January 14, 2020

Coaches are teachers of sport, but there's a lot to learn from the classroom

The 2016 Rio Paralympics gives sports fans the opportunity to watch some of the world’s greatest athletes push the limits of human performance. Our Paralympians will be looking to emulate the success of the London 2012 games, where Australia finished fifth on the medal tally.

Behind our sporting stars is usually a great coach. They are often former athletes, who see coaching as a natural progression after retiring. Others begin at the grassroots level, learning their craft by attending coaching courses and from more experienced coaches as they move up the ranks.

Coaches must have expert knowledge about the skills, tactics, and physical training associated with their sport. These areas are typically the focus of coaching textbooks and manuals.

Coaches must also be competent teachers, and there are some important lessons they can learn from classroom teachers to get the best performance from their athletes.

From classroom to locker room

Some formal coaching courses contain small units on teaching skills, but coaches mostly learn in informal ways. This may be through practical experience, or with the help of a mentor.

But ineffective teaching practices can be passed on if the wrong models are observed. Many athletes would relate to the experience of having an “old-school” coach prescribing endless laps while screaming and taunting, believing it to be an effective form of discipline because it was the norm “back in my day”.

A similar phenomenon is observed in the field of teaching. In the 1990s, American psychologist Jerome Bruner introduced the idea of “folk pedagogies”: personal beliefs or intuition about the “right way” to teach. Folk pedagogies are often valued more highly than evidence suggesting that another approach is more effective.

While coaching is a mix of both art and science, coaches should consider the impact of the strategies they select in their particular context. Considering one’s impact – not simply practising the way someone else does, or because of a gut feeling – is at the heart of effective teaching.

In education, John Hattie demonstrated that nearly everything works for advancing student achievement, but some interventions work better than others.

A similar argument could be made for coaching, especially in youth sport where athletes improve by default as they physically mature. If every coaching strategy is assumed to work, coaches should instead focus their efforts on what works best to achieve maximum impact.

With this in mind, I set out to collect evidence (in the form of meta-analyses, arguably a more reliable form of evidence than single studies) on factors that influence sports performance. Sifting past studies on physical training, I wanted to know what teaching-related practices could be applied across a range of sports.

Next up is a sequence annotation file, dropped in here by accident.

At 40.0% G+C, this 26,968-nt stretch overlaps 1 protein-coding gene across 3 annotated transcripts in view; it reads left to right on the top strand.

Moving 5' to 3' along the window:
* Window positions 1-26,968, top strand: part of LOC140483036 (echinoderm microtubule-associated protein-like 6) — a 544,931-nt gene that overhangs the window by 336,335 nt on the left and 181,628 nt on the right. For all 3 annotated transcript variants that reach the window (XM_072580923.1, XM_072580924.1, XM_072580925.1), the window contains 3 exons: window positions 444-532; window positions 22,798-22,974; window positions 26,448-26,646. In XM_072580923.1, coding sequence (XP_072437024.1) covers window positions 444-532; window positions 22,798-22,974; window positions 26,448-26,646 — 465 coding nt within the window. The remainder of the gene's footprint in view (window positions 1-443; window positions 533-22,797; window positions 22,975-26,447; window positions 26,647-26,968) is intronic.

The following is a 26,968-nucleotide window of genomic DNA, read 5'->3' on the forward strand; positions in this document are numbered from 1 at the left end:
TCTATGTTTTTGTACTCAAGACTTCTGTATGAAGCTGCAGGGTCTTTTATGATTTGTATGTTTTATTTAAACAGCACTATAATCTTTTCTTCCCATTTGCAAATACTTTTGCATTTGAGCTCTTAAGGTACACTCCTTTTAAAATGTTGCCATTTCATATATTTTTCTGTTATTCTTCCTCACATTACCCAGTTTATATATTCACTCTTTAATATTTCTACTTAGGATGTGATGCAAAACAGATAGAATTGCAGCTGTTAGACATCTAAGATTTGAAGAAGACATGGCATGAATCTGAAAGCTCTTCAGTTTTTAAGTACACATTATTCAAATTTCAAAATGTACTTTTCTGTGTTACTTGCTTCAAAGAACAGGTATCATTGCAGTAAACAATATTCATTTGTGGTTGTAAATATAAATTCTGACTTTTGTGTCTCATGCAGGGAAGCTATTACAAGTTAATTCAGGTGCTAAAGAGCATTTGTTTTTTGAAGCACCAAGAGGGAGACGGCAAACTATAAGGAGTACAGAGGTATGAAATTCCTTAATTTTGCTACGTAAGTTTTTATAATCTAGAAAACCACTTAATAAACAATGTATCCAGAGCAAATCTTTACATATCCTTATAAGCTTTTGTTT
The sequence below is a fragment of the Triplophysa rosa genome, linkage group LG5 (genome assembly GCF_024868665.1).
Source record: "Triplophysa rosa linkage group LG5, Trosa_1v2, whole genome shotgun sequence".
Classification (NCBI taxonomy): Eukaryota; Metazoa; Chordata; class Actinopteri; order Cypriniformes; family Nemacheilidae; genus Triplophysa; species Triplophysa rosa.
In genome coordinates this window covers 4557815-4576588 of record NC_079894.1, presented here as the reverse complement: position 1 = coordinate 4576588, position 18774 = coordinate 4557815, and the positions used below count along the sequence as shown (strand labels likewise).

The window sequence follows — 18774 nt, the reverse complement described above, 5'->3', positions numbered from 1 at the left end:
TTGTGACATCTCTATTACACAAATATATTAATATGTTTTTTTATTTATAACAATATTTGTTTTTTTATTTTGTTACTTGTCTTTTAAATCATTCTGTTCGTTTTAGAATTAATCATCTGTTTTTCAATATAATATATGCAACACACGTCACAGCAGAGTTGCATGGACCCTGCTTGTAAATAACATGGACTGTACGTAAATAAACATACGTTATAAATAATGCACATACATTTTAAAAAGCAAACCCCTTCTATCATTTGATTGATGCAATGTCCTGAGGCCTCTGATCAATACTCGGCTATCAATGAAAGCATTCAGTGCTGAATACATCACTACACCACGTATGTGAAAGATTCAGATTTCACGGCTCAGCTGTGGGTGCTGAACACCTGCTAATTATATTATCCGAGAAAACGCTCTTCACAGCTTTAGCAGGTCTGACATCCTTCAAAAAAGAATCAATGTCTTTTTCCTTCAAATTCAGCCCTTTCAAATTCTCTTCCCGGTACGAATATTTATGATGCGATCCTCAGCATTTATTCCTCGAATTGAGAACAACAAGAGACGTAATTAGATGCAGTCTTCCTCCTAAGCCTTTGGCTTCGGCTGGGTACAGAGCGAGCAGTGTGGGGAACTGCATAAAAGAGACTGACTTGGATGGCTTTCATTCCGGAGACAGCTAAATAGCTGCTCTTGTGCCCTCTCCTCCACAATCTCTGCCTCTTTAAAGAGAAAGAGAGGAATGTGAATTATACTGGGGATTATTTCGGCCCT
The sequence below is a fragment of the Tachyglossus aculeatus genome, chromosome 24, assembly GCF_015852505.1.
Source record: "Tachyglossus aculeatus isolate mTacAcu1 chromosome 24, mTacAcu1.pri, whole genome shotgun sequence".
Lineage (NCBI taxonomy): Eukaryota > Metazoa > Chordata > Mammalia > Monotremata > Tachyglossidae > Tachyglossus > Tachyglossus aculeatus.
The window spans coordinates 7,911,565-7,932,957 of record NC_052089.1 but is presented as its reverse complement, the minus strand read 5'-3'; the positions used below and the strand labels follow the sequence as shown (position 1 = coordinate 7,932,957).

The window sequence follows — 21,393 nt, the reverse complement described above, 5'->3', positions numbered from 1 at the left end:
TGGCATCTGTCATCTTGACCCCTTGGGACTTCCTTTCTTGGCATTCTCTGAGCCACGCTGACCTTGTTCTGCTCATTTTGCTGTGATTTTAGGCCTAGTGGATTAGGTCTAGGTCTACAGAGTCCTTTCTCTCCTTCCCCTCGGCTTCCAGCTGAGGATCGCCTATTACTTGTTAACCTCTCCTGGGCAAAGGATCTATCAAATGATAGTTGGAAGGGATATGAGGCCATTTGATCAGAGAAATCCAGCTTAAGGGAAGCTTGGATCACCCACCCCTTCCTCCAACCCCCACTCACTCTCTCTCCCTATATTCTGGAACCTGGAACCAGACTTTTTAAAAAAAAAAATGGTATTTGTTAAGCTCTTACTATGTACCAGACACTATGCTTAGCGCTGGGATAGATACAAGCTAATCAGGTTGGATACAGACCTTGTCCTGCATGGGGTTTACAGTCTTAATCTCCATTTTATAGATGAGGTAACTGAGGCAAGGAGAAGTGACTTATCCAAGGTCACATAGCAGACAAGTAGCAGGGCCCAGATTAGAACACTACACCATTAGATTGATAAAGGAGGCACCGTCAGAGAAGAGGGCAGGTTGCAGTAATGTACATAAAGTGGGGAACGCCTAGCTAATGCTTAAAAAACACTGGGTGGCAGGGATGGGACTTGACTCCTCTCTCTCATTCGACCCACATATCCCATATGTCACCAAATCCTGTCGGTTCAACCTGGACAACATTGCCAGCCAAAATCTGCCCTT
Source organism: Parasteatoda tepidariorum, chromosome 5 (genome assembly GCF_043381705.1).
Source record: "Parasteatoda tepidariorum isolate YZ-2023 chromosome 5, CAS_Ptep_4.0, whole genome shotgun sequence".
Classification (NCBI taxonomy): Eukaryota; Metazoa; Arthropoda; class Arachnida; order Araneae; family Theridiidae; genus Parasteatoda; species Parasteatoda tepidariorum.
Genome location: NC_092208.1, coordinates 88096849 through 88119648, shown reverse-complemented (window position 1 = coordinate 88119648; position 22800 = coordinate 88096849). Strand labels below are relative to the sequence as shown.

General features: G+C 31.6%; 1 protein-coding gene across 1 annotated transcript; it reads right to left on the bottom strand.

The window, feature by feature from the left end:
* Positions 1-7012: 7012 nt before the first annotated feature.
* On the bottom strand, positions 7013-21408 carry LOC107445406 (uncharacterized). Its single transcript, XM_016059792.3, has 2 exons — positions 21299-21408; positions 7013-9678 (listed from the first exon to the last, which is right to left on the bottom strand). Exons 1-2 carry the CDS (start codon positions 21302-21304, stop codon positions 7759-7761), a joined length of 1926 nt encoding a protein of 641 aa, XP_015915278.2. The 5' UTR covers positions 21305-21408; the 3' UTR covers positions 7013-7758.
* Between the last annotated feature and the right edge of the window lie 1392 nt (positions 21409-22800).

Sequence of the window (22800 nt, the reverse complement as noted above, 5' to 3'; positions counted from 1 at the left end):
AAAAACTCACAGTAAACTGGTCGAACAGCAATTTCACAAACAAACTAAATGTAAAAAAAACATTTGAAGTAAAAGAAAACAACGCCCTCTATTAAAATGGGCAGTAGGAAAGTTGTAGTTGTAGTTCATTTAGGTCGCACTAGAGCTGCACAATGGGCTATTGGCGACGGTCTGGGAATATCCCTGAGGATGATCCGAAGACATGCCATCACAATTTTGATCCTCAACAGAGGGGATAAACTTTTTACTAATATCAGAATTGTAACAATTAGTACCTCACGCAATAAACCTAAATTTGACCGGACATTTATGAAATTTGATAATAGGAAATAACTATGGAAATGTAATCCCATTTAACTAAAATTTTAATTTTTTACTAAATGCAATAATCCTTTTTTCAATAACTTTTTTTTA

What influences sports performance?

An athlete’s improvement is enhanced by setting goals that are specific, appropriately challenging for their current abilities, and focused on attaining mastery rather than avoiding failure.

Coaches who can foster a sense of belief in their athletes’ own abilities, and the ability of their teams (known as collective self-efficacy), may be particularly well placed to improve performance.

Team cohesion has a large positive effect on sports performance, but is more effective when coaches encourage teams to rally around a shared goal rather than simply form social bonds.

Coaches should also be aware of their influence on an athlete’s mental state: anger, fatigue, confusion, and tension are all associated with negative performance outcomes.

More closely related to the traditional notion of teaching are findings on practice and learning strategies. It is more beneficial, for instance, to space skill training out over smaller practice sessions (distributed practice) rather than one larger session (massed practice).

The popular folklore of needing to practice something for 10,000 hours to become a master is a point of contention among experts. But the author of the original paper from which this claim was extrapolated, Anders Ericsson, now emphasises the importance of mindful, self-evaluative practice instead of simply accumulating hours via repetition.

While deliberate practice is associated with large improvements in sports skill learning, it explains just 18% of the variance in performance between athletes. And deliberate practice requires coaches who are deliberate in their interventions – watching, tweaking, reinforcing, teaching new strategies, and making practice enjoyable and sustaining.

While the research provides some reliable initial evidence on what works best for sports coaching, more is needed.

We know relatively little, for instance, about how to help athletes better receive and use feedback. Feedback is among the most powerful influences on student achievement, so knowing how to best use feedback with athletes appears important.

Until more evidence is collected, perhaps the best advice from education is for coaches to walk into every session and “know thy impact”. This requires coaches to be conscious of the methods they select, and to continually seek evidence to evaluate the effectiveness of each approach.

With this, our athletes – whether they’re Paralympians, Olympians, or under-10s – are more likely to succeed.

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